With current available data, the symptoms are similar to the prior strains with no evidence of more severe infection. Recent mutations of COVID-19 have led to less severe disease. This is because the virus must give up something, in this case its ability to do harm, to survive.

A perspective from Paul Offit, director of the Vaccine Education Center and attending physician in the Division of Infectious Diseases at Children’s Hospital of Philadelphia, showed that the updated bivalent booster may not be more effective as compared the original, monovalent vaccine. This included the new booster not showing an appreciably greater antibody response against the newer omicron variants including BQ.1, BQ1.1, XBB, and XBB.1.5.

This is NOT to say that the vaccine is not effective, just that the bivalent boosters may not be more effective than the original monovalent vaccine. That said, the bivalent booster would still be important for people at highest risk of getting . This includes those ages 65 and older and those who are immunocompromised. Even small, additional increases in antibody production are critically important for them.

Lastly, boosters will continue to help as our antibody production from both natural infection and vaccination decreases over time.

These things remain important for people to avoid COVID-19:

There are several reasons it’s important to avoid getting COVID-19. Getting infected puts you at risk of severe illness, potential hospitalization, and death, especially if you are high-risk and unvaccinated. The likelihood of an unvaccinated person dying from COVID-19 has been reported as being between 10-20 times higher than that of a vaccinated person.

In addition, if more people get seriously ill, it could place an unnecessary strain on an already overwhelmed hospital system. Current strains are also better at evading our immune defenses as compared to prior strains. Therefore, your risk of reinfection is higher. Getting infected also puts vulnerable populations at unnecessary risk of infection including severe illness, hospitalization and death.

Last, you could end up with long COVID. There are currently too many unknowns regarding who is more likely to get long COVID, but the risk of developing this chronic condition after infection is very real. Millions of people have developed this and suffer for many months, including time and money lost by the inability to work.

COVID-19 is unlikely to go away completely. There are still many unknown variables. Virologists wonder whether it will behave like other coronaviruses—many of which cause the common cold. It may end up reappearing seasonally, like most of our viruses do.

In prior epidemics, viruses eventually reach a saturation threshold, meaning most of the population will be or has already been infected. At this point, when the virus has fewer people to infect, the epidemic will decrease naturally.

Hopefully, this will equate to an endemic instead of a pandemic. Endemic is a disease that is still around but at a more manageable level, without causing spikes in deaths, for example. Instead, the is more manageable in terms of not overwhelming the system. The hope is that if COVID-19 is not eliminated, it would become more like the common cold.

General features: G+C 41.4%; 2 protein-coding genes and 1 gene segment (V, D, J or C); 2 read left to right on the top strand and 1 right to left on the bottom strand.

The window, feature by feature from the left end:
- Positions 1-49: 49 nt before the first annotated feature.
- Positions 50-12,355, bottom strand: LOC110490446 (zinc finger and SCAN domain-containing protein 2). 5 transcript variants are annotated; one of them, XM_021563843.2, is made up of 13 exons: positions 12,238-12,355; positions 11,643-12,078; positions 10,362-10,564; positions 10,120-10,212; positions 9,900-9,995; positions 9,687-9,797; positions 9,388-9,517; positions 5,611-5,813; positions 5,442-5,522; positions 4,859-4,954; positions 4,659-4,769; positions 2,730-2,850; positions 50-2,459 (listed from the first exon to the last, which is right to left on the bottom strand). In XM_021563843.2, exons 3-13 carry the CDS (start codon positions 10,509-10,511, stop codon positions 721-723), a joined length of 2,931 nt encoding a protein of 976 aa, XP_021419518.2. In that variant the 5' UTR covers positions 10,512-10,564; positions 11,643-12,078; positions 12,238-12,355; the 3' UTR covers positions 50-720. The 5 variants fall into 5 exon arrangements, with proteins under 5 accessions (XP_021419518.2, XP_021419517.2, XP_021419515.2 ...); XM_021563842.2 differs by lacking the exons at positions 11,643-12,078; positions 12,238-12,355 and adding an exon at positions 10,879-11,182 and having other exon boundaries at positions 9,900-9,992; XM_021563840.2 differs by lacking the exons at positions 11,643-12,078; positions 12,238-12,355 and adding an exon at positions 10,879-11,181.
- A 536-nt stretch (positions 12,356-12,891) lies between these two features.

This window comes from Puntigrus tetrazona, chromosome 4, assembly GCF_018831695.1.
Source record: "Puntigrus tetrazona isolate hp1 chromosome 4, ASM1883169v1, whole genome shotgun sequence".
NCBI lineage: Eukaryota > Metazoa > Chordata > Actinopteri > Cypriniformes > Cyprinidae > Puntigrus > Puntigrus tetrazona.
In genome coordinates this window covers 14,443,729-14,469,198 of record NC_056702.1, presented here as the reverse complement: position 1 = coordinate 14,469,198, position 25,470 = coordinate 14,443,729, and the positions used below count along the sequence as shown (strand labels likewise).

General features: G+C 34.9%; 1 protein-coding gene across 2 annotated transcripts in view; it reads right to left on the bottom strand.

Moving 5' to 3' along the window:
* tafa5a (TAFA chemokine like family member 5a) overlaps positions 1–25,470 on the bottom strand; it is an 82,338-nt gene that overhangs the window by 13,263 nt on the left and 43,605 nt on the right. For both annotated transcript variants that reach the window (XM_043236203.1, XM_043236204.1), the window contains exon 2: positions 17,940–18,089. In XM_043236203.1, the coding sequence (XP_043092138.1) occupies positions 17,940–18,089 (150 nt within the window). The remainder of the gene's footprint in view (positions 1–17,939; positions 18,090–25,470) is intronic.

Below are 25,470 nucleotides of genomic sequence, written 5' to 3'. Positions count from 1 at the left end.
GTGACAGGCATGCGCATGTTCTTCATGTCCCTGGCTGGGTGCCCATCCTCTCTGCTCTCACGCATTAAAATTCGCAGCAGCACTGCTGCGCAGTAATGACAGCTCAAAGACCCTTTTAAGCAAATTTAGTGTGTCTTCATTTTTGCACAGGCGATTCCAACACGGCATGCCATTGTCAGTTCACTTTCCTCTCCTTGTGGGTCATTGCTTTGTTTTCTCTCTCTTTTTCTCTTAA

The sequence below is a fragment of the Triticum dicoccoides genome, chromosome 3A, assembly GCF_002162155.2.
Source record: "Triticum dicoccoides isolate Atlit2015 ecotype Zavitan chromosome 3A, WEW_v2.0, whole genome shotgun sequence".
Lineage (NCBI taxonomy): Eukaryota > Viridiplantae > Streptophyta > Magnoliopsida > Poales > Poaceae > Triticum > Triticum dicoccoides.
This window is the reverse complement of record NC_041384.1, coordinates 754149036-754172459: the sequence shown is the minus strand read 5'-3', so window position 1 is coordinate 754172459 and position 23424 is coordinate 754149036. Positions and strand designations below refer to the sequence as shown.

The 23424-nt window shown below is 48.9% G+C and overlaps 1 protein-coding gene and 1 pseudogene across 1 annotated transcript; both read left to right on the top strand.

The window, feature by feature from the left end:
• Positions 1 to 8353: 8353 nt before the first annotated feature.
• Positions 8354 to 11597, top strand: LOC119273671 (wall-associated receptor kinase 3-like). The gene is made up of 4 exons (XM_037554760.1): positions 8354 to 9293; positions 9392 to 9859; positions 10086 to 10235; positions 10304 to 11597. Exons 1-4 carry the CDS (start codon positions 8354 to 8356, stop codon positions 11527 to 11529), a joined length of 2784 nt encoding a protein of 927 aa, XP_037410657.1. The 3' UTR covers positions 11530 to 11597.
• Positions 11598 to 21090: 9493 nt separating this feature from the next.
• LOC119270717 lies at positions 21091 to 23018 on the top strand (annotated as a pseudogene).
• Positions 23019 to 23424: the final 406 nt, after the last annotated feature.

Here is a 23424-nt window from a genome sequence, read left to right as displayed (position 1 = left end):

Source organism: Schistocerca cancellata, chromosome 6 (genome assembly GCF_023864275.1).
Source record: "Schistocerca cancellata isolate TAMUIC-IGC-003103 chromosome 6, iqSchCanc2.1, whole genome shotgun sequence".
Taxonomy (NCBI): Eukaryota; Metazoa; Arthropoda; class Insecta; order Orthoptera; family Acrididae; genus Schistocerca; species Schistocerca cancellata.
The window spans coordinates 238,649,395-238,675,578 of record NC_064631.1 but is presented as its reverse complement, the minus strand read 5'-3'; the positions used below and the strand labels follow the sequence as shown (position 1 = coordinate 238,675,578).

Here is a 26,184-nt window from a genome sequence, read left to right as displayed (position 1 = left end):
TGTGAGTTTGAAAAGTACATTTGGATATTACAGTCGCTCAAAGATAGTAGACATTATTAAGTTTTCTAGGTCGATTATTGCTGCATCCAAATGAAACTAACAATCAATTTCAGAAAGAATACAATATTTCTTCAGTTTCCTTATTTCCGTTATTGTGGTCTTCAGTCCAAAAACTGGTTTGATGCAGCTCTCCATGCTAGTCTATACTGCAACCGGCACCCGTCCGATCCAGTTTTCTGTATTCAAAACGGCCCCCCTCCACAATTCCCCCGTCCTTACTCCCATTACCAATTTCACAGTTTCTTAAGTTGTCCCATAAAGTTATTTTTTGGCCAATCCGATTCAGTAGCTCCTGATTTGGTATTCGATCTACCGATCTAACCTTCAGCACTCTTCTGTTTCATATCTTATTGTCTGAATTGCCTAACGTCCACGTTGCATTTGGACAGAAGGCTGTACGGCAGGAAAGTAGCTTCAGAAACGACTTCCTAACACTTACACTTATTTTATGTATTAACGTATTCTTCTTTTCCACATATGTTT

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Weak spot in COVID could guide vaccine advances

A new Boston University–led study by an international team of researchers may provide some answers. In a paper published online in Nature, they identify the mutations that help omicron dodge prior immunity and show that a previously unheralded protein—known as NSP6—might be an essential factor in the variant’s lower disease-causing potential, or its pathogenicity.

A draft containing some of the paper’s early results had previously made international headlines in October when a series of false reports sensationally misconstrued its findings. But the study’s senior author, BU virologist Mohsan Saeed, says their research could have a major positive impact, potentially helping provide a new target for vaccines and therapeutics.

“This is an important piece of work showing that the spike protein has only minimal contribution to omicron’s lower pathogenicity—and that mutations in another protein, NSP6, play an essential role,” says Saeed, a BU Chobanian & Avedisian School of Medicine assistant professor of biochemistry. “This provides us with an exciting new concept for future vaccines and therapeutics—if we know how to weaken the virus, we can better fight it.”

The paper, which will also appear in print, was coauthored by researchers from BU and Cleveland Clinic Florida Research and Innovation Center, Loyola University, Brigham and Women’s Hospital (BWH), Harvard Medical School (HMS), University of Wisconsin–Madison, and Friedrich-Alexander-Universität Erlangen-Nürnberg and Johannes Gutenberg-Universität Mainz, both in Germany. One of the coauthors, Jonathan Li, a BWH and HMS associate professor of medicine, says that while lots of research has been concentrated on SARS-CoV-2’s spike protein, little is known about the rest of its genome.

“The non-spike portions of the viral genome have been grossly understudied. Studies like this are helping us understand which parts of the viral genome impact pathogenesis, something we still don’t know,” says Li, who points out that it’s not, for example, clear why the omicron BA.5 subvariant easily outcompeted the BA.4 version—despite the two variants sharing the same spike sequences.